Market Street, Listowel on Tuesday Mar 8


Two related pieces of Good News

Mayor of Listowel Aoife Thornton, Kerry Rose Édaein O’Connell, Joan Flavin of the Community and Business Alliance with, front, Trevor Horan of the Community Centre and Alliance chairperson Rose Wall launching the Listowel Community Rose selection.

(photo and caption : The Kerryman

On March 31 2023 in The Listowel Arms Hotel the selection of our community rose (there are 8 in all) will take place. These 8 will compete to replace Edaein O’Connell as Kerry Rose.

Co-ordinator and Festival Director Suzan O’Gara said. 

“In the spirit of supporting local and creating a positive community buzz in each of these locations, we are inviting all interested young women between 18 and 29 years of age, and young men aged 21 to 31, to send in their application forms via as soon as possible to ensure they’re on time to enter their local Community Rose selection events.”

Funds raised by Listowel Community Rose selection will be shared with the community centre to help with refurbishment expenses following the recent fire.

The second piece of good news


The Moving of the Dandy Lodge

Dandy Lodge in 2020 before the Pitch and Putt Mural was painted

The Dandy Lodge was built in 1875. In 1997, when it had fallen into disrepair, it was taken down, moved and rebuilt stone by stone in the town park.

Tom O’Halloran R.I.P. who lived nearby was a citizen journalist before the term was invented. He took the following photos of the demolition in progress on his doorstep. His family are now sharing them with us.


A Forgotten Food Fact from 1916

I told you this before. You have probably forgotten it. I certainly had.

Bovril operated a distribution warehouse at Eustace Street, Dublin. In the aftermath of the Rising there were grave food shortages, caused mainly due to the forced closure of bakeries. Many Dublin people were starving. Bovril was distributed free to the citizens to ease their hunger.

(Fact learned from Ireland’s Own)


Listowel Emmets


Adopting a Native American Child in the U.S.

Apropos of yesterday’s story from 1952, Kathy Reynolds wrote;

I have long had an interest in Native American culture maybe first because of Sunday afternoon cowboy and Indian films on RTE as a child but really because of a visit to petroglyphs at Monument Valley in 1988. As we looked at these ancient petroglyphs 2,000 or more years old the Americans around us on hearing British accents could only talk of our long history and the USAs lack of history. They saw no merit in Native American history. This was underlined as we toured the Navajo Tribal Park when our guide said how much he enjoyed taking Europeans around as they appreciated the history will the Americans only saw them as a curiosity.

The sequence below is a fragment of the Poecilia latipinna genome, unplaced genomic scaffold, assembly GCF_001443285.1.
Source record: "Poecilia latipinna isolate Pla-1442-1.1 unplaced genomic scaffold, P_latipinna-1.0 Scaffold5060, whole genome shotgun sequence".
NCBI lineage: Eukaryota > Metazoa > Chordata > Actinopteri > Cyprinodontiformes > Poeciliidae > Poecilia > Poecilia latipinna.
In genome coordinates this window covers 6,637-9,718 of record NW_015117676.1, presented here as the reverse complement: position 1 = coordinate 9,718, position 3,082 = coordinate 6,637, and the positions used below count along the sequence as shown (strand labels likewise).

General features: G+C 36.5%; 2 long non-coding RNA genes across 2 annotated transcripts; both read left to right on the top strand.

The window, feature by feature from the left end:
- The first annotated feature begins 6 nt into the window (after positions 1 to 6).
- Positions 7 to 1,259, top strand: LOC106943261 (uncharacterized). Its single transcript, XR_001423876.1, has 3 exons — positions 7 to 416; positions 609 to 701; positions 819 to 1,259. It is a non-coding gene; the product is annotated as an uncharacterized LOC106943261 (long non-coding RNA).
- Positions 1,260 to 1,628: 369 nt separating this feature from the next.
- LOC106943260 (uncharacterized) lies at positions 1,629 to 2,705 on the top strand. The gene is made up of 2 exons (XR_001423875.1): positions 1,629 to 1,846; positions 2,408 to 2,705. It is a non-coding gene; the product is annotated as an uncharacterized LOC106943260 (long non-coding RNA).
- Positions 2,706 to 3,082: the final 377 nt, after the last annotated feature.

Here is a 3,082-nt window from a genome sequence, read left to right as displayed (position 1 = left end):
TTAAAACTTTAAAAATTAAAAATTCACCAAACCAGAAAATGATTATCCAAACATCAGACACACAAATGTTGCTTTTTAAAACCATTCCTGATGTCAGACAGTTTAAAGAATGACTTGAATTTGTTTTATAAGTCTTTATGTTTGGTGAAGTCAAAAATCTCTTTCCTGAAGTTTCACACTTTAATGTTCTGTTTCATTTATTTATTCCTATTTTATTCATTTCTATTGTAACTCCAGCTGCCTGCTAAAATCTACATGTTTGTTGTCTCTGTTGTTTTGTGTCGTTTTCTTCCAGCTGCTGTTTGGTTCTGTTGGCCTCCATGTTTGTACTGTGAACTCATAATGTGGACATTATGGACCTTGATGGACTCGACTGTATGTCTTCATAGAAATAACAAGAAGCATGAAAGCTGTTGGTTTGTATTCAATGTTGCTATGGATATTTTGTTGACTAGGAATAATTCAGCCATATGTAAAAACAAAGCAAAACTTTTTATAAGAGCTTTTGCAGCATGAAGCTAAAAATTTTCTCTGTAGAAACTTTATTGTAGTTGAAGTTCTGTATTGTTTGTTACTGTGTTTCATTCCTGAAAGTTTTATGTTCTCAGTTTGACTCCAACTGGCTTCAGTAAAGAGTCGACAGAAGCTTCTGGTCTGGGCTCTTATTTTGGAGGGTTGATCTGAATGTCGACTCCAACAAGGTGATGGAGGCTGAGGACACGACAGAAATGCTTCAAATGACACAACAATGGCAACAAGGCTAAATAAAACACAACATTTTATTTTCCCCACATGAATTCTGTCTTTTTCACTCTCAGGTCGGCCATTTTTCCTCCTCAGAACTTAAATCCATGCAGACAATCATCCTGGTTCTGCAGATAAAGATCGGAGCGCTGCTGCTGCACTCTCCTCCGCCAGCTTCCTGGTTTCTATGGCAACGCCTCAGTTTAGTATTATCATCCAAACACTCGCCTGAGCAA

In case you have forgotten yesterday’s letter here it is;

Dear Mr. and Mrs. Seely, 

Thank you very kindly for your donation of 10.00 for my little Indians. Yours is the first invitation that was ever extended to one of our papooses [Native American children] to come and spend the vacation somewhere. We have a few little boys and girls who have noone at all interested whether they live or die or come and go. 

I would send a little boy of six years or older or a little girl whatever you prefer. These Indian children are very little trouble, especially the one I have in mind. If you really mean it, I will see that we get him ready; you may have him any time you desire. I am not making any inquiries about you, because it takes a good person to make an offer as you did.

Please, let me know. 

With kindest regards, 

Father John

The Fr. John was Fr. John Pohlen of Tekakwitha Indian Mission in South Dakota.

“The boy that Malcolm and Suzanne Seely wound up adopting is now 71 years old as of March 2018. Dennis Isaac Seely told us in a phone interview that he was an infant in 1946 when he was forcibly taken from his mother, a Dakota Sioux woman living on the Lake Traverse Reservation in Sisseton, close to the North Dakota-Minnesota border:”

Kathy sent us the link to the whole sorry story;

Thank you, Kathy, for opening our eyes to this awful chapter in the history of Native American people.